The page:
On 8 April 2011 15:03, Josh Cheek <josh.cheek / gmail.com> wrote:
> On Thu, Apr 7, 2011 at 11:46 PM, Julian Leviston <julian / coretech.net.au>wrote:
>
>> I think it might be actually quite interesting for the original poster to
>> take some of FONC's work such as OMeta, and then the Rubinius project... and
>> use it to build Ruby in OMeta, which could then be used quite easily to plug
>> this Ruby implementation in OMeta into the JavaScript implementation OMeta
>> which is already existing...
>>
>> For an example of SmallTalk already written in OMeta/JS (ie SmallTalk
>> running inside Javascript, through OMeta), please see:
>>
>> http://tinlizzie.org/ometa/ometa-js-old/
>>
>> Given that JavaScript is pretty much the *only* fully realised
>> cross-browser cross-platform implemented programming language that we have
>> available to us (ie guaranteed to be on EVERY machine for the last 10
>> years), and also given that so much work is continually put into making
>> these interpreters fast and small, I think writing things on top of
>> JavaScript is a brilliant idea.
>>
>> The other interesting thing about targeting OMeta as an implementation
>> language for a VM in Ruby, while incredibly technically challenging, is that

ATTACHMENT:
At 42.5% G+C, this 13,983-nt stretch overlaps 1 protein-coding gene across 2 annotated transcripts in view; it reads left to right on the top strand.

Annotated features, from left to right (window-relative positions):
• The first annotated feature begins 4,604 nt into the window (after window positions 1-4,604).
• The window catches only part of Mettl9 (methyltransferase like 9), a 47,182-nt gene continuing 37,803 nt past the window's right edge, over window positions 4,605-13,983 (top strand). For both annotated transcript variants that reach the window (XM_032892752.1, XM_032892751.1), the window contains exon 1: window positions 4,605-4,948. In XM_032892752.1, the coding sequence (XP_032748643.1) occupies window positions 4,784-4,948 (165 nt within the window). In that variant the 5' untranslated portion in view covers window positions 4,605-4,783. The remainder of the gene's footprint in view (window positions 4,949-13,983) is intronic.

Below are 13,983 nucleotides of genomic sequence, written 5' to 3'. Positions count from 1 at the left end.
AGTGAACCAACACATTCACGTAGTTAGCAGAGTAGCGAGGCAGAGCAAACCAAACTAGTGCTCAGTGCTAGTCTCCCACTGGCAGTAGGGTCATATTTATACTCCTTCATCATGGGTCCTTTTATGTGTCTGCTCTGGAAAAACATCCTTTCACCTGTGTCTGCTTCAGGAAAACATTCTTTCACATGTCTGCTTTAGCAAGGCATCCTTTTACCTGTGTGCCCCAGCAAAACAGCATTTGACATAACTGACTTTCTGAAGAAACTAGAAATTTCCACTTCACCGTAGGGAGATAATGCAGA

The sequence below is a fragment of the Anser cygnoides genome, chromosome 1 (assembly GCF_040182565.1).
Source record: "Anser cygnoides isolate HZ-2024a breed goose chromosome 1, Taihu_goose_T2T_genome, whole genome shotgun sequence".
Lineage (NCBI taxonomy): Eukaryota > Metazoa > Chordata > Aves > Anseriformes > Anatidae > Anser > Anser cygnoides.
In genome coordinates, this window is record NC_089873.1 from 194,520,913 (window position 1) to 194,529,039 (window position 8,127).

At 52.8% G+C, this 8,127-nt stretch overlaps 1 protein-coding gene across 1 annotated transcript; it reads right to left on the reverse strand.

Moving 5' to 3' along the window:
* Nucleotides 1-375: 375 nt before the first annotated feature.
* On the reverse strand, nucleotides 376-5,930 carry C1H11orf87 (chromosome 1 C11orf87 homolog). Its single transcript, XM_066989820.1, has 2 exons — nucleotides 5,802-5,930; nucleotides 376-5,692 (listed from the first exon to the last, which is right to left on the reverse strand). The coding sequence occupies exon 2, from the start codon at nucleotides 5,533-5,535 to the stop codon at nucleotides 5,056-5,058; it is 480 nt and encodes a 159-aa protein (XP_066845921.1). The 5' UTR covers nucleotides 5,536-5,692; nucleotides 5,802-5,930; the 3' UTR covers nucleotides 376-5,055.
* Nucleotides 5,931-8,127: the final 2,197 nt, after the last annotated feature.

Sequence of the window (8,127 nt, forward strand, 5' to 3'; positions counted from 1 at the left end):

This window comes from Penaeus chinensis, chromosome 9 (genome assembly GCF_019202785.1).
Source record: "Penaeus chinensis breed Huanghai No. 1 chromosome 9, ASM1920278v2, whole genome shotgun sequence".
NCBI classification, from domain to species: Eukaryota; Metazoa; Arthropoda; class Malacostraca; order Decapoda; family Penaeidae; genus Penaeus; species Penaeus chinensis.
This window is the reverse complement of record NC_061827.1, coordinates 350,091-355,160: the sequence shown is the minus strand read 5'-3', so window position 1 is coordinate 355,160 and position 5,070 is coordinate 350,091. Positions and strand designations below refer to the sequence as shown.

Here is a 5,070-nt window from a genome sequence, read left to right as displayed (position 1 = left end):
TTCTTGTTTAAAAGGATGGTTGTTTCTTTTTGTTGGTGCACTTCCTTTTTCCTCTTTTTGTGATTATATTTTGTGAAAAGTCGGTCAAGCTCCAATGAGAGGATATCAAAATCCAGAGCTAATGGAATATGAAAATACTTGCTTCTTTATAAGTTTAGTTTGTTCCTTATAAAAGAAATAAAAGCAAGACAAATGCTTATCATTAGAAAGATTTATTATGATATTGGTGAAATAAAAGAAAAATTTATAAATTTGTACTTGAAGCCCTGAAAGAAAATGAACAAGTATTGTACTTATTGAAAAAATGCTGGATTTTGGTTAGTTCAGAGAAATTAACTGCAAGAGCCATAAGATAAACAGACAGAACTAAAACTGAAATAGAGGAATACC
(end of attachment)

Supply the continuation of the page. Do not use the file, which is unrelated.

>> it would be infinitely rewarding, as there are versions of OMeta written in
>> most common programming languages already (which means the target language
>> base of the Ruby implementation in OMeta would grow without any additional
>> effort on the part of the programmers)... people are writing OMeta
>> implementations in various languages, and there are already ones written in:
>>
>> OMeta itself, C#, SmallTalk, Scheme, Lisp, Python and Ruby (I'm fairly sure
>> there are some written in id.st (or Cola, whatever you want to call it) as
>> well ;-))
>>
>> Just my two cents.
>>
>> "You are now able to program any browser in the world with any language you
>> want"
>> http://www.youtube.com/watch?v=YEx4jfdFp1k
>>
>> Julian.
>>
>>
> That is incredibly cool! But can you really implement *any* language? What
> about languages that are completely different from javascript? In Haskell,
> for example, everything happens lazily, data is immutable, there is a
> complex type system. Can you really map this right to javascript? (or am I
> misunderstanding OMeta?)
>

This is incredibly cool but can you really translate any language into
machine code?
What about languages that are completely different from machine code?
In Haskell, for example, everything happens lazily, data is immutable,
there is a complex type system. Can you really map this right to
machine code? (Or am I misunderstanding your question?)

Thanks

Michal